Emory refused bail judge fears he would flee

November 07, 1992|By Kris Antonelli | Kris Antonelli,Staff Writer

An Anne Arundel County Circuit Court judge yesterday refused a request by James "Mitch" Emory that he be freed on bail pending his trial on drug kingpin charges.

Mr. Emory, 47, of Pasadena, had been ordered held without bond Oct. 29, after being charged along with his wife, school principal Patricia Emory, as a drug kingpin for allegedly bringing $1 million worth of marijuana into the state.

Deputy State's Attorney Gerald K. Anders said yesterday that Mr. Emory faces up to 40 years without parole if convicted. If freed, he said, "there would be nothing to keep him from driving five or 10 miles to BWI and hopping on a plane to Argentina."

Peter S. O'Neill, Mr. Emory's attorney, said his client could post both a second house he owns in Linthicum, worth $200,000, and his mother's house in Linthicum, worth $250,000, to ensure his presence for trial. Prosecutors have filed forfeiture proceedings against the couple's $430,000 Pasadena home.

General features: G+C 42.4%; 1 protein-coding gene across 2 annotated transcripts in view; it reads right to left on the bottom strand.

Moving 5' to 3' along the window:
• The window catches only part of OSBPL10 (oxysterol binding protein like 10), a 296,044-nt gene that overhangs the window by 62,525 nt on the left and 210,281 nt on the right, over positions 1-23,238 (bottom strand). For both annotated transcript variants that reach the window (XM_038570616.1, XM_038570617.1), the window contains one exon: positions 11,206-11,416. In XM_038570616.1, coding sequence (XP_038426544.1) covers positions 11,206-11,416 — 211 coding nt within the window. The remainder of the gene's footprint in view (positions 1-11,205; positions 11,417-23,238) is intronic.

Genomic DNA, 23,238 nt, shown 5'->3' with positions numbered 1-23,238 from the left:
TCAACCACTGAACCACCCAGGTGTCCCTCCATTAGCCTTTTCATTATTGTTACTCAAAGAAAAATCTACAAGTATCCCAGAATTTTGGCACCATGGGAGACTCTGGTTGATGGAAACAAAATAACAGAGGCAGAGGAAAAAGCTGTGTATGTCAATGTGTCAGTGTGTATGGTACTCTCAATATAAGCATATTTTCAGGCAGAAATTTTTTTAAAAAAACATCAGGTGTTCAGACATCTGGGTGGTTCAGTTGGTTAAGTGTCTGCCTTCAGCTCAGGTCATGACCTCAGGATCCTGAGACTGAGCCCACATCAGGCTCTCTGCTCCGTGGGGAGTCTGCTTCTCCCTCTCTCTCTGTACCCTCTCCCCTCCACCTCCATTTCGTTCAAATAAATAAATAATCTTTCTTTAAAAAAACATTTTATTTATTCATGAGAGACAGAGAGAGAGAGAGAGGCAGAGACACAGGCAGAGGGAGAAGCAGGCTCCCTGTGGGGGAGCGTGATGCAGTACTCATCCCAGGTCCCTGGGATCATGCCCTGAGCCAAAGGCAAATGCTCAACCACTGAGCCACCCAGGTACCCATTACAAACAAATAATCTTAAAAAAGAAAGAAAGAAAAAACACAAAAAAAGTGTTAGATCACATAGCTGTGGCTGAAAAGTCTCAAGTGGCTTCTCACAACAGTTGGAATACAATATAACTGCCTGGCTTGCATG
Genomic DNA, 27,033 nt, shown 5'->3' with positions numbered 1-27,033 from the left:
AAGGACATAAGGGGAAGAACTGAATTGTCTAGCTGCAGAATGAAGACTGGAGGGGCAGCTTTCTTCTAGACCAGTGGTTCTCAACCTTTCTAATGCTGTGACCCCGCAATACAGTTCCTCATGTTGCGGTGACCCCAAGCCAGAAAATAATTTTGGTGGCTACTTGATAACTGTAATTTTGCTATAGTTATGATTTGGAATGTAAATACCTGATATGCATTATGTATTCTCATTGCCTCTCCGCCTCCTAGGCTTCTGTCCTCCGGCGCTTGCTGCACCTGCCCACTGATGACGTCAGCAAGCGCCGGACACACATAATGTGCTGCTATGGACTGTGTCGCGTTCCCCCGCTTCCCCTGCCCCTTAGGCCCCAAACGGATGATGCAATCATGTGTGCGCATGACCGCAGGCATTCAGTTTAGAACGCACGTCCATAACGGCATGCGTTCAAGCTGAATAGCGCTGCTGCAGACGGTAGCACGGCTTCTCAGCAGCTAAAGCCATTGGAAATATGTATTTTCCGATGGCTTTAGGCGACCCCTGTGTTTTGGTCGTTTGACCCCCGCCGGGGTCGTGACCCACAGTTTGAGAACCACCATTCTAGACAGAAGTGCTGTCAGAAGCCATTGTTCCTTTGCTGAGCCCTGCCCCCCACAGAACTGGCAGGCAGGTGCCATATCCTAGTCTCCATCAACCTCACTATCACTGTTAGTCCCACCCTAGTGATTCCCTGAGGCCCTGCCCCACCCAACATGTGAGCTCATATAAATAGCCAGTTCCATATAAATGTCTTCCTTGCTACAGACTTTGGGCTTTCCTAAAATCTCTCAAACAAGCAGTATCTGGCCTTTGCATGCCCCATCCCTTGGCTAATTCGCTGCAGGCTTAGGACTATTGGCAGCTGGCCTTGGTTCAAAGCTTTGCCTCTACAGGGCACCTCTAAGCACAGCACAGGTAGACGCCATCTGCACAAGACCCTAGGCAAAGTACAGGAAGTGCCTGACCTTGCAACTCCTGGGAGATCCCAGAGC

Mr. O'Neill asked that Mr. Emory be placed on an electronic home monitoring system, which would be hooked up to his telephone and would alert authorities electronically if he strayed more than 125 feet from the device. He argued that Mr. Emory has no more reason to flee than his wife.

Mrs. Emory, who was not in court yesterday, was released Oct. 30 after posting 10 percent of a $150,000 bond.

But Judge Raymond G. Thieme Jr. refused the request, saying Mr. Emory would likely flee if freed.

"I can't believe that someone's going to stay around facing these kind of charges," the judge said. "The fact that he would lose three homes [by fleeing] would be like change in his pocket to him."

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